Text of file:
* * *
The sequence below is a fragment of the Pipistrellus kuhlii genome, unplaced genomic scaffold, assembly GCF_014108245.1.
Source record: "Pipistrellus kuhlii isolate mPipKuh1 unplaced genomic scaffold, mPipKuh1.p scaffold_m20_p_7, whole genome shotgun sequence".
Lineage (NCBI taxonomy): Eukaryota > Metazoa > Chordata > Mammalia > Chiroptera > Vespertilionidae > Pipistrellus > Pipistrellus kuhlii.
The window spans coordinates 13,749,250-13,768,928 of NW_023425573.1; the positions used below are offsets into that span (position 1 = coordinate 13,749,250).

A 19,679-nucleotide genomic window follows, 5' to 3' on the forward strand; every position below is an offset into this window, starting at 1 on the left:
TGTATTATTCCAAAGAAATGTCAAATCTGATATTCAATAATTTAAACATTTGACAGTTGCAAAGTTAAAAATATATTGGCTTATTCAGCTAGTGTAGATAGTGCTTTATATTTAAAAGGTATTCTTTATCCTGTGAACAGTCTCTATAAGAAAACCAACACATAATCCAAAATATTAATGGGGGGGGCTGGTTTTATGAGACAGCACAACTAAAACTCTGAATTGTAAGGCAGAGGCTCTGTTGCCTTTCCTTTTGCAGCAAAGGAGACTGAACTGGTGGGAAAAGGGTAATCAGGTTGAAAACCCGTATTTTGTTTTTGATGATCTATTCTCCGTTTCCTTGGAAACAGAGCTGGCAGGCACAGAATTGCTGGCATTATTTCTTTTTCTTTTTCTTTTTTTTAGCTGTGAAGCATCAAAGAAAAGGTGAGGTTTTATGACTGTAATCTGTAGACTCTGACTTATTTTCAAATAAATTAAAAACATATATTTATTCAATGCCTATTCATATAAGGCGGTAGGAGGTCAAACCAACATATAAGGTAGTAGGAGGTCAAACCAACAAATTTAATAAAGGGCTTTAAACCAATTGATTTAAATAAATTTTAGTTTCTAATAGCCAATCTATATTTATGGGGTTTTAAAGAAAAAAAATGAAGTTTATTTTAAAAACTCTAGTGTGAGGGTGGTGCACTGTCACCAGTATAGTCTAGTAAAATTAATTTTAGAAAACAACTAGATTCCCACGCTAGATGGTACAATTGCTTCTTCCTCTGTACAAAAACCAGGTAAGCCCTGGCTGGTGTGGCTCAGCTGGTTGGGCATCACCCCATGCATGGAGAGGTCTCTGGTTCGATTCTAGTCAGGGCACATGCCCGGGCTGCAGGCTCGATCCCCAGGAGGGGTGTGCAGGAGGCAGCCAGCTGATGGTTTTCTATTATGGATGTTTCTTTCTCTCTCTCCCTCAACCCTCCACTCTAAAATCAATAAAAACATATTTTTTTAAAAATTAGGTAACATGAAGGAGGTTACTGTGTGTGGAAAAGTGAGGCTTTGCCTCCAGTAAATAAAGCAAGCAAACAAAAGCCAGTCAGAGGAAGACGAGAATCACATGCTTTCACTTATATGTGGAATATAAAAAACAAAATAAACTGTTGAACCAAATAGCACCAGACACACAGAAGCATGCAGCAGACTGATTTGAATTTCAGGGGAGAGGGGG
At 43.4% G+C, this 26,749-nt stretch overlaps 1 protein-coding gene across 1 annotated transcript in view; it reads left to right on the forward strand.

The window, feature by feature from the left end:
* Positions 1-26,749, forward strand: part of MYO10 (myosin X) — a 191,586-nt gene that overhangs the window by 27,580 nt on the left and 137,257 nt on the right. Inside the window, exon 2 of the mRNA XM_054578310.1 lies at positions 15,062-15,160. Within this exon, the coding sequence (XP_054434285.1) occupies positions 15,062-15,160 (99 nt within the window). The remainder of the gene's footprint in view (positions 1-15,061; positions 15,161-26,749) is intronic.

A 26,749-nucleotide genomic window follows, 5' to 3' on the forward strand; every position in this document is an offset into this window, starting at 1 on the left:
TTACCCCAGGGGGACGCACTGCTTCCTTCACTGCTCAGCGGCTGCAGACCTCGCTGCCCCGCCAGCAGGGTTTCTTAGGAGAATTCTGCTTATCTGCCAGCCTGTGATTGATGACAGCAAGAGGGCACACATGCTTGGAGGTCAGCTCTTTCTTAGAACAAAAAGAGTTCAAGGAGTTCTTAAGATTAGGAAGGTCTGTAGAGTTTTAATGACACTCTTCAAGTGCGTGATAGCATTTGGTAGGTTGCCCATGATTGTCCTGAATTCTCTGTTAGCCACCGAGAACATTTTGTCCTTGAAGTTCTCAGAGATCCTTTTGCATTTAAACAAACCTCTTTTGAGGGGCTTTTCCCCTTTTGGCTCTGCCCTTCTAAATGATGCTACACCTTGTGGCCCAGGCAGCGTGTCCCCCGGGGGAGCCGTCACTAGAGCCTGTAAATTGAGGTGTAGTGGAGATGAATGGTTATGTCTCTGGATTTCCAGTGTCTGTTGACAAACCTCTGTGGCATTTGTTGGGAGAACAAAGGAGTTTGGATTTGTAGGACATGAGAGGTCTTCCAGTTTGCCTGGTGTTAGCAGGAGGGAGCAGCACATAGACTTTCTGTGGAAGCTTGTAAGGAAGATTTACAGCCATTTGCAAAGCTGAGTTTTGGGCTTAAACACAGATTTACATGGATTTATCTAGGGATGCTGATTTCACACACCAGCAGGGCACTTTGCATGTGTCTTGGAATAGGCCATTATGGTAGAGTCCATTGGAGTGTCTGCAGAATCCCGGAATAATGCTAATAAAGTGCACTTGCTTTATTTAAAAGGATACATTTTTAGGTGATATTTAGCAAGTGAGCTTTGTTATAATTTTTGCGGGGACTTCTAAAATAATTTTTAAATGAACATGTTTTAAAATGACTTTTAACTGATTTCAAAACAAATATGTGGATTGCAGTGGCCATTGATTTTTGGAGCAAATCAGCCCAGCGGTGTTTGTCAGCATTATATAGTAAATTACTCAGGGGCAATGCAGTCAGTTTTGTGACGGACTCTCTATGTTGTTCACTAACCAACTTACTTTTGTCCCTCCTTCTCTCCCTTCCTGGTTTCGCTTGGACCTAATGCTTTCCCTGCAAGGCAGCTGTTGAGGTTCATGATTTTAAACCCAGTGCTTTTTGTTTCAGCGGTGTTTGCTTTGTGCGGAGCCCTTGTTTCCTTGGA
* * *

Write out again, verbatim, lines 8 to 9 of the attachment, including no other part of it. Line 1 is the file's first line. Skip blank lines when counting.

The window, feature by feature from the left end:
* Positions 1-26,749, forward strand: part of MYO10 (myosin X) — a 191,586-nt gene that overhangs the window by 27,580 nt on the left and 137,257 nt on the right. Inside the window, exon 2 of the mRNA XM_054578310.1 lies at positions 15,062-15,160. Within this exon, the coding sequence (XP_054434285.1) occupies positions 15,062-15,160 (99 nt within the window). The remainder of the gene's footprint in view (positions 1-15,061; positions 15,161-26,749) is intronic.